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Guy Maddin

Guy Maddin’s body of work is as beautiful as it is confounding and delirious. He incorporates the language of past cinema, with which he is most intimately familiar from his countless hours of film viewing, and combines this with a pre-cinematic sensibility learned from the books he voraciously devours. A man of prodigious intellectual appetites, Maddin’s many interests and obsessions can easily be discerned in his work. His first film, produced through the Winnipeg Film Group, was the haunting family fable THE DEAD FATHER. This brought him the recognition he needed to embark on his second film, the cult hit TALES FROM THE GIMLI HOSPITAL. This film played for months as a midnight movie in New York City and paved the way to perhaps his most delirious and insensible picture, ARCHANGEL. Certainly the most lyrical of war films, ARCHANGEL is the story of amnesiac lovers skirting the northern frontiers of World War 1, and its release brought Maddin the U.S. National Society of Film Critics’ prize for Best Experimental Film of the Year. Following this triumph was Maddin’s first work in color, a story of repression and unnatural couplings entitled CAREFUL. The film opened Perspectives Canada at the 1993 Toronto Festival of Festivals and it went on to screen at the Tokyo and New York Film Festivals. In 1995, Maddin created a short filmic prose-poem based on the work of Belgian charcoalier ODILON REDON. It was organized by the British Broadcasting Corporation (BBC), who also invited such directors as Jonathan Demme, Jane Campion, and Tim Burton. The resulting production won a Special Jury Citation at the Toronto Film Festival and played festivals from New York to London to Telluride, Colorado. Also in 1995, Maddin was the recipient of the Telluride Medal for Life Time Achievement at the Telluride Film Festival. He is the youngest person ever to have been awarded this honor. Two years later he unveiled his biggest budget film to date, TWILIGHT OF THE ICE NYMPHS, the shooting of which is documented in the Noam Gonick film WAITING FOR TWILIGHT. Maddin has also made many short films, few of which have been seen. These include: MAUVE DECADE (1989), INDIGO HIGH-HATTERS (1991), THE POMPS OF SATAN (1993), SEA BEGGARS (1994), SISSY BOY SLAP PARTY (1995), MALDOROR: TYGERS (1999), and THE COCK CREW (1999). In 2000, along with other notable Canadian filmmakers, Maddin was commissioned to make a six-minute “prelude” for the Toronto International Film Festival in celebration of their 25th anniversary. The resulting short film, THE HEART OF THE WORLD, was proclaimed by many festival-goers and critics to be the best film of the entire festival and became the most acclaimed film to date of Maddin’s career. It won a special award from the National Society of Film Critics as the best experimental film of the year, won a Golden Gate Award at the San Francisco Film Festival for best narrative short, and was voted one of the ten best films of 2001 by both J. Hoberman of The Village Voice, and A.O. Scott of The New York Times, a highly unusual honor for a six-minute film. In 2002, Maddin filmed the Royal Winnipeg Ballet’s performance of Mark Godden’s ballet ‘Dracula’ for Canadian TV and the resulting film, DRACULA PAGES FROM A VIRGINS DIARY, won an International Emmy award and was released theatrically to great acclaim. Now a regular contributor to Film Comment and The Village Voice, Guy Maddin recently premiered a video peep-show installation entitled COWARDS BEND THE KNEE. Maddin’s recent film, THE SADDEST MUSIC IN THE WORLD, is based on an original screenplay by Kazuo Ishigiro (author of The Remains of the Day). Starring Isabella Rossellini and Kids In the Halls’ Mark McKinney, the film is set during the Depression in a Winnipeg brewery where a legless matriarch holds a contest to see who can create the world’s most melancholy music.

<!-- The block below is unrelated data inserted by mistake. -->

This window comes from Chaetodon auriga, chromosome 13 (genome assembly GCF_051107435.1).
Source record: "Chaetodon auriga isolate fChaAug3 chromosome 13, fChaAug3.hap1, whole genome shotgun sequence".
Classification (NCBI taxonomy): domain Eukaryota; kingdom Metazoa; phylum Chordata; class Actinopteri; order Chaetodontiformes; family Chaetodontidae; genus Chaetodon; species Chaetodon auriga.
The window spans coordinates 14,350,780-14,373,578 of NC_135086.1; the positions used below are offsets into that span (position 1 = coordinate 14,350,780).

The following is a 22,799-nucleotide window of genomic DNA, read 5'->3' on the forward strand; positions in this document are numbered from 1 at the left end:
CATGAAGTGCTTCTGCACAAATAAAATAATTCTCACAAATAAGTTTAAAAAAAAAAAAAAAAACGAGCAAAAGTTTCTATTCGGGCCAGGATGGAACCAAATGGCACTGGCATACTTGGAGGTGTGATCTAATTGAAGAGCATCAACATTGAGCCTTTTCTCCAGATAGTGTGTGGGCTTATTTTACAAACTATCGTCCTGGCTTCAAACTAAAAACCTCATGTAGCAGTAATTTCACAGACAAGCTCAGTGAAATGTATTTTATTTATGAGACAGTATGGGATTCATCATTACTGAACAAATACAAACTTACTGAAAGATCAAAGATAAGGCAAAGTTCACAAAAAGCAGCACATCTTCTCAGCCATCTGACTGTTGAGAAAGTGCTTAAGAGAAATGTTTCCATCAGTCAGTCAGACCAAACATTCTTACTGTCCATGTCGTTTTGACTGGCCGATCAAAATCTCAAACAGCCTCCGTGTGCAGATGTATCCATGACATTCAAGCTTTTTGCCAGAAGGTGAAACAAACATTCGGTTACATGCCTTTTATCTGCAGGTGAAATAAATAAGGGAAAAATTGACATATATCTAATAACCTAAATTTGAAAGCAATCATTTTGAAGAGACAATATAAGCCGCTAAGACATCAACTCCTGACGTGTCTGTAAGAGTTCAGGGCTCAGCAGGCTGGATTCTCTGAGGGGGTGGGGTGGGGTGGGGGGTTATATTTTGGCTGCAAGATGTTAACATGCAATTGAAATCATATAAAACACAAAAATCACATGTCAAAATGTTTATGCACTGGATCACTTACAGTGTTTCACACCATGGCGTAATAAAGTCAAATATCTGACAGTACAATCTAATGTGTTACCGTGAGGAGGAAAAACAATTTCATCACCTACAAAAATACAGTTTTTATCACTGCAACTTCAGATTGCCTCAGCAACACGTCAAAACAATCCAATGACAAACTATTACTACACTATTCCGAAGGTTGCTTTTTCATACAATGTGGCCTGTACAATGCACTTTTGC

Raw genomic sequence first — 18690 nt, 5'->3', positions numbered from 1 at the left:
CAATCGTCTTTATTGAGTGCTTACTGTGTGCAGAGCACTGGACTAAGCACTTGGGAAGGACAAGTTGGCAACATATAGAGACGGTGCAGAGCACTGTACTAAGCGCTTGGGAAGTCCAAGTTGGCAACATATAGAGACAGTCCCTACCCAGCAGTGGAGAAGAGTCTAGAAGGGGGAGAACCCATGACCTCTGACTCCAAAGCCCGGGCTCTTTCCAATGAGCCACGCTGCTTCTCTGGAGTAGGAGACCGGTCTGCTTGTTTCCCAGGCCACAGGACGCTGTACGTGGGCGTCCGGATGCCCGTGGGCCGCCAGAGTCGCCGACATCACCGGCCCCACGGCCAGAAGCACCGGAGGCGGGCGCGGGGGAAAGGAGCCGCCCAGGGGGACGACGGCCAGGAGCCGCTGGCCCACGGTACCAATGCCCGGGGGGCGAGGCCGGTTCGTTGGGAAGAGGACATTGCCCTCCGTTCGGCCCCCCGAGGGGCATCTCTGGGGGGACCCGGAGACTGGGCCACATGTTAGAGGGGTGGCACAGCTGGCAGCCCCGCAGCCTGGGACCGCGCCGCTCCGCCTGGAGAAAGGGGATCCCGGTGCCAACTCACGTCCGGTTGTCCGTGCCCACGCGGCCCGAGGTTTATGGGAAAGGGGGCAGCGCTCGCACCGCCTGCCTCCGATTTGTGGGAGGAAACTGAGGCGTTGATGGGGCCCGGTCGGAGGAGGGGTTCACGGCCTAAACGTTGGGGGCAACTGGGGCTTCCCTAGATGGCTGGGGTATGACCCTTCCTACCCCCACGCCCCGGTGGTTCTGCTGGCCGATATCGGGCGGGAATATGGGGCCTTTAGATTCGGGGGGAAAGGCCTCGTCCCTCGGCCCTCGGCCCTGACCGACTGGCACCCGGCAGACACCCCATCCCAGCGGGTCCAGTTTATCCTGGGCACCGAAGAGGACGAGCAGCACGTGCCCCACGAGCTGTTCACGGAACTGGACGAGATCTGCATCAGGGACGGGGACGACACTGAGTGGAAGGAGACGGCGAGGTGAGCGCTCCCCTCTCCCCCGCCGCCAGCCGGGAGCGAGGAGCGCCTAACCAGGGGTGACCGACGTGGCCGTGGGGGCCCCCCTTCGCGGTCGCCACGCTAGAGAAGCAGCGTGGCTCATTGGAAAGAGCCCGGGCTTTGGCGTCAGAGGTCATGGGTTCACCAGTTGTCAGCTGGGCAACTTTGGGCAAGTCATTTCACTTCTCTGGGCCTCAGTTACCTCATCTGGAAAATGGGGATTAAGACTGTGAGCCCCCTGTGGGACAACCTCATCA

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Brand upon the Brain!

$34.95 | 99 minutes

(2006) - Director, Writer

In the weird and wonderful supercinematic world of Canadian cult filmmaker Guy Maddin, personal memory collides with movie lore for a radical sensory overload. This eerie excursion into the Gothic recesses of Maddin's mad, imaginary childhood&hellip…

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Dracula: Pages from a Virgin's Diary

$23.95 | 75 minutes

(2003) - Director

This silent, black and white film, adapted from the Royal Winnipeg Ballet's interpretation of Bram Stoker's DRACULA, is Guy Maddin's dramatic masterpiece. It is an atmospheric, gothic work full of dance and eroticism, accompanied by Gustav&hellip…

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Tales From the Gimli Hospital

$23.95 | 72 minutes

(1988) - Director

Set at the turn of the 20th century, this postmodern film explores a depraved game of upsmanship between two men. Two children visit their dying mother in a hospital. Then a relative tells them the Icelandic legend of Einar, the Lonely..&hellip…

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